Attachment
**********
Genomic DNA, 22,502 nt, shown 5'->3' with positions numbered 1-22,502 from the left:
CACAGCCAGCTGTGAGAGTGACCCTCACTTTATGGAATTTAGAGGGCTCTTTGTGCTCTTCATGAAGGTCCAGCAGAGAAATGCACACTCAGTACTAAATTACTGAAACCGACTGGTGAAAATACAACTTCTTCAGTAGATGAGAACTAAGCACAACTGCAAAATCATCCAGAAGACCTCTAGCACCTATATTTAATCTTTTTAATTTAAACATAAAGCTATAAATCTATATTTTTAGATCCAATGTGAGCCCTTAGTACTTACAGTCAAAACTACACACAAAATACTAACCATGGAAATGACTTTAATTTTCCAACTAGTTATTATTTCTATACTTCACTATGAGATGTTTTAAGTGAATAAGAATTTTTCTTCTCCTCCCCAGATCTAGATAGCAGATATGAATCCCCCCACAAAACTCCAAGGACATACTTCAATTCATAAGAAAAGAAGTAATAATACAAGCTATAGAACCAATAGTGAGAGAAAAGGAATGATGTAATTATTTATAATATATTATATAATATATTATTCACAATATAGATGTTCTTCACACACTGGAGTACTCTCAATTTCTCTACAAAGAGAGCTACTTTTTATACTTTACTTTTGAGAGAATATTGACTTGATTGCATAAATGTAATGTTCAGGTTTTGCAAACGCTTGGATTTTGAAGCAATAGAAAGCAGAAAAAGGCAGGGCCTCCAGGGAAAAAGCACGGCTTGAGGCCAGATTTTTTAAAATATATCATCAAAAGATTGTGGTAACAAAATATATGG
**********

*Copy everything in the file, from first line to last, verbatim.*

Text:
Genomic DNA, 22,502 nt, shown 5'->3' with positions numbered 1-22,502 from the left:
CACAGCCAGCTGTGAGAGTGACCCTCACTTTATGGAATTTAGAGGGCTCTTTGTGCTCTTCATGAAGGTCCAGCAGAGAAATGCACACTCAGTACTAAATTACTGAAACCGACTGGTGAAAATACAACTTCTTCAGTAGATGAGAACTAAGCACAACTGCAAAATCATCCAGAAGACCTCTAGCACCTATATTTAATCTTTTTAATTTAAACATAAAGCTATAAATCTATATTTTTAGATCCAATGTGAGCCCTTAGTACTTACAGTCAAAACTACACACAAAATACTAACCATGGAAATGACTTTAATTTTCCAACTAGTTATTATTTCTATACTTCACTATGAGATGTTTTAAGTGAATAAGAATTTTTCTTCTCCTCCCCAGATCTAGATAGCAGATATGAATCCCCCCACAAAACTCCAAGGACATACTTCAATTCATAAGAAAAGAAGTAATAATACAAGCTATAGAACCAATAGTGAGAGAAAAGGAATGATGTAATTATTTATAATATATTATATAATATATTATTCACAATATAGATGTTCTTCACACACTGGAGTACTCTCAATTTCTCTACAAAGAGAGCTACTTTTTATACTTTACTTTTGAGAGAATATTGACTTGATTGCATAAATGTAATGTTCAGGTTTTGCAAACGCTTGGATTTTGAAGCAATAGAAAGCAGAAAAAGGCAGGGCCTCCAGGGAAAAAGCACGGCTTGAGGCCAGATTTTTTAAAATATATCATCAAAAGATTGTGGTAACAAAATATATGG